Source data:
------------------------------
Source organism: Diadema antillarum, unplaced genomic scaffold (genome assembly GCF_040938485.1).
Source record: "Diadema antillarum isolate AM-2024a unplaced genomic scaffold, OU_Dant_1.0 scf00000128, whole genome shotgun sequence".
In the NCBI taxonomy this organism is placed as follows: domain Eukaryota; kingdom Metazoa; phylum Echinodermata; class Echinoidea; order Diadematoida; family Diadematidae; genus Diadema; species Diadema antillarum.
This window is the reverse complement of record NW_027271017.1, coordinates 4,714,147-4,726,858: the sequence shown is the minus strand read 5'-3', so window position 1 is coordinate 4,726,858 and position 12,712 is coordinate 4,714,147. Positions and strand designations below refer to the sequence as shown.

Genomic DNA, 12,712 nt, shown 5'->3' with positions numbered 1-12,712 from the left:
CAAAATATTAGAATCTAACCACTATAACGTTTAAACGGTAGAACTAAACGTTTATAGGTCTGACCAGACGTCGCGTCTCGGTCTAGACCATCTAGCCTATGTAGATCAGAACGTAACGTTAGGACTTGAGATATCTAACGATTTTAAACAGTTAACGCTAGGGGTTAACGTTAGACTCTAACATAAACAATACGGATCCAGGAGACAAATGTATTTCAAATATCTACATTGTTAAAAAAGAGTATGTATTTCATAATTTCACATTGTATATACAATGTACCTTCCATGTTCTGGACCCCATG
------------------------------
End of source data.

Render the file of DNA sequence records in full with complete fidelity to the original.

Source organism: Diadema antillarum, unplaced genomic scaffold (genome assembly GCF_040938485.1).
Source record: "Diadema antillarum isolate AM-2024a unplaced genomic scaffold, OU_Dant_1.0 scf00000128, whole genome shotgun sequence".
In the NCBI taxonomy this organism is placed as follows: domain Eukaryota; kingdom Metazoa; phylum Echinodermata; class Echinoidea; order Diadematoida; family Diadematidae; genus Diadema; species Diadema antillarum.
This window is the reverse complement of record NW_027271017.1, coordinates 4,714,147-4,726,858: the sequence shown is the minus strand read 5'-3', so window position 1 is coordinate 4,726,858 and position 12,712 is coordinate 4,714,147. Positions and strand designations below refer to the sequence as shown.

Genomic DNA, 12,712 nt, shown 5'->3' with positions numbered 1-12,712 from the left:
CAAAATATTAGAATCTAACCACTATAACGTTTAAACGGTAGAACTAAACGTTTATAGGTCTGACCAGACGTCGCGTCTCGGTCTAGACCATCTAGCCTATGTAGATCAGAACGTAACGTTAGGACTTGAGATATCTAACGATTTTAAACAGTTAACGCTAGGGGTTAACGTTAGACTCTAACATAAACAATACGGATCCAGGAGACAAATGTATTTCAAATATCTACATTGTTAAAAAAGAGTATGTATTTCATAATTTCACATTGTATATACAATGTACCTTCCATGTTCTGGACCCCATG